Composition of Supreme Court of India
The original Constitution of India in 1950 supplied the Supreme Court with a Chief Justice and 7 lower-ranking judges leaving it to the Parliament to increase this number. In the past, a full bench of the Supreme Court sat together to hear the cases presented before them. As the work of the court increased and cases began to compile, Parliament increased the number of judges from 8 in 1950 to 11 in 1956. The number of judges further increased to 14 in 1960, 18 in 1978 and 26 in 1986. As the number of the judges increased, they started sitting in small benches of 2 and 3. Large benches of 5 and more were used, only when required to do so or to settle a difference of opinion or controversy. Any bench was authorized to send the case up to a larger bench, if needed. The Supreme Court of India also comprises of the Attorney General of India, who acts as the chief lawyer of the court.
Selection of Judges in Supreme Court of India
The Supreme Court of India comprises of the Chief Justice of India and not more than 25 other judges appointed by the President of India. However, the President must appoint judges in consultation with the Supreme Court and appointments are made on the basis of experience and seniority and not on the basis of political pressure. A judge of the Supreme Court retires after attaining the age of 65 years. In order to be appointed as a judge of the Supreme Court, a person must be a citizen of India. He must have been for at least 5 years, a judge of High Court or of 2 or more such courts in-continuation or an advocate of High Court or of 2 or more such courts in succession for at least 10 years or the person must be in the opinion of the President, a Renowned Legal Expert.
Eminent Judges of Supreme Court of India
The Supreme Court has always maintained a wide regional representation in its composition. It is known to have a good number of judges belonging to different religious and ethnic minorities. The first woman to be appointed to the Supreme Court was Justice Fatima Beevi in 1987. She was later succeeded by Justice Sujata Manohar and Justice Ruma Pal. The first Dalit to become a judge was Justice K.G. Balakrishnan in 2000. He also became the Chief Justice of India in 2007. Justice B.P. Jeevan Reddy was so intellectual that he was appointed as the Chairman of the Law Commission of India even though he was not a Chief Justice of India.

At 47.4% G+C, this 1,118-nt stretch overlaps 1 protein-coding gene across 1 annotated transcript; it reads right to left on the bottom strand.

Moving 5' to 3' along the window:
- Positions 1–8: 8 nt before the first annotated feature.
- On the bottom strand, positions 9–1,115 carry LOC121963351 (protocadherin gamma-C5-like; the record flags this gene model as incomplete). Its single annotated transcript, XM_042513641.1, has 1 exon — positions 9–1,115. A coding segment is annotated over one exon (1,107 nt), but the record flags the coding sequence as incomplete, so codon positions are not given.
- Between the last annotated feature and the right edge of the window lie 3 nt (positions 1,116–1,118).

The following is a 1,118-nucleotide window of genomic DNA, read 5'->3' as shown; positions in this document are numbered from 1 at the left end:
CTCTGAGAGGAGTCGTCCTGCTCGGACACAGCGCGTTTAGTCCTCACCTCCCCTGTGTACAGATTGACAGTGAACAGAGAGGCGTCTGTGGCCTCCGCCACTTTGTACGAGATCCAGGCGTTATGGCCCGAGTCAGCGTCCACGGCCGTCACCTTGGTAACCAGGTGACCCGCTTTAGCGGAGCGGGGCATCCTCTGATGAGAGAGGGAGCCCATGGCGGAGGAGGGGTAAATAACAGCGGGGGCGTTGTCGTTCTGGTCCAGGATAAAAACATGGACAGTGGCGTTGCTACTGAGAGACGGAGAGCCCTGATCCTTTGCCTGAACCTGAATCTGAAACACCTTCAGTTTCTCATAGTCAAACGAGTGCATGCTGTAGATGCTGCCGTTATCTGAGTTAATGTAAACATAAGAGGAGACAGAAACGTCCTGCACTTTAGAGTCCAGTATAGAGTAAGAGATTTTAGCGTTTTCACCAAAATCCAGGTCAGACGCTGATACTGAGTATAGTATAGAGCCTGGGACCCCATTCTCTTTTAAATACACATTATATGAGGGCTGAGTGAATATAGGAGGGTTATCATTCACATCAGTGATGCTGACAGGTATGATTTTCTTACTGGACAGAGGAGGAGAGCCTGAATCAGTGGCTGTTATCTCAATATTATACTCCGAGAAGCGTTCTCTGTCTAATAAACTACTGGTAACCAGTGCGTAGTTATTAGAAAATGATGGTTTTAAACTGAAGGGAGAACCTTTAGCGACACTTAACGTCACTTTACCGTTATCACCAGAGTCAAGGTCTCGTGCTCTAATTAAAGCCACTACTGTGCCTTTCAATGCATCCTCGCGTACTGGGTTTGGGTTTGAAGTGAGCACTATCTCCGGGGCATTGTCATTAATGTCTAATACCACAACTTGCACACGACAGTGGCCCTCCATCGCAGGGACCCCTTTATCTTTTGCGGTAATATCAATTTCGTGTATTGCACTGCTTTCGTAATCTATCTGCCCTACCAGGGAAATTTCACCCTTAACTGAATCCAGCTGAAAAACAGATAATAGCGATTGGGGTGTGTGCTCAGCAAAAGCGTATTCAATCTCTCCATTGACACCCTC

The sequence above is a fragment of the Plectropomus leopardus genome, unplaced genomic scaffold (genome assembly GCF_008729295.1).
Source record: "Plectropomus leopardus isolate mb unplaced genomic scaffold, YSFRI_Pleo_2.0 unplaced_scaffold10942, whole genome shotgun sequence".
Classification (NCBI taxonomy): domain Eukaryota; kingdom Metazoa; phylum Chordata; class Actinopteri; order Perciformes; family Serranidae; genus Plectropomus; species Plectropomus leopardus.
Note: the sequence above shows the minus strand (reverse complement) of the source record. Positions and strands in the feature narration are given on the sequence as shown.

Powers of Supreme Court of India
Under Articles 129 and 142 of the Constitution, the Supreme Court has been given the power to punish anyone for contempt of any law court in India, including itself. Powers of the Supreme Court of India relate to three forms of jurisdiction. They are original jurisdiction, appellate jurisdiction and advisory jurisdiction. These jurisdictions are described below.
In criminal cases, an appeal lies to the Supreme Court if the High Court 1. has an appeal reversed an order of acquittal of an accused person and sentenced him to death or to imprisonment for life or for a period of not less than 10 years, or
2. has withdrawn for trial before itself, any case from any court subordinate to its authority and has in such trial convicted the accused and sentenced him to death or to imprisonment for life or for a period of not less than 10 years, or
3. has certified that the case is a fit one for appealing to the Supreme Court. The Parliament is authorized to confer on the Supreme Court any further powers to entertain and hear appeals from any discernment, final order or sentence in a criminal proceeding of a High Court.
Appeals also lie to the Supreme Court in civil matters, if the High Court certifies that the case involves essential question of law of general importance and that in the opinion of the High Court, the said question needs to be decided by the Supreme Court.
Judicial Independence of Supreme Court of India
The Constitution ensures the independence of the judges of the Supreme Court in various ways. A judge of the Supreme Court cannot be removed from office, except by an order of the President passed after an address in each house of Parliament, supported by a majority of the total membership of the house and by a majority of not less than two-thirds of the members present and voting, and presented to the President in the same session for such removal on the ground of proved misconduct or incapacity. A person who has been a judge of the Supreme Court is prevented from practicing in any court of law or before any other authorization in India.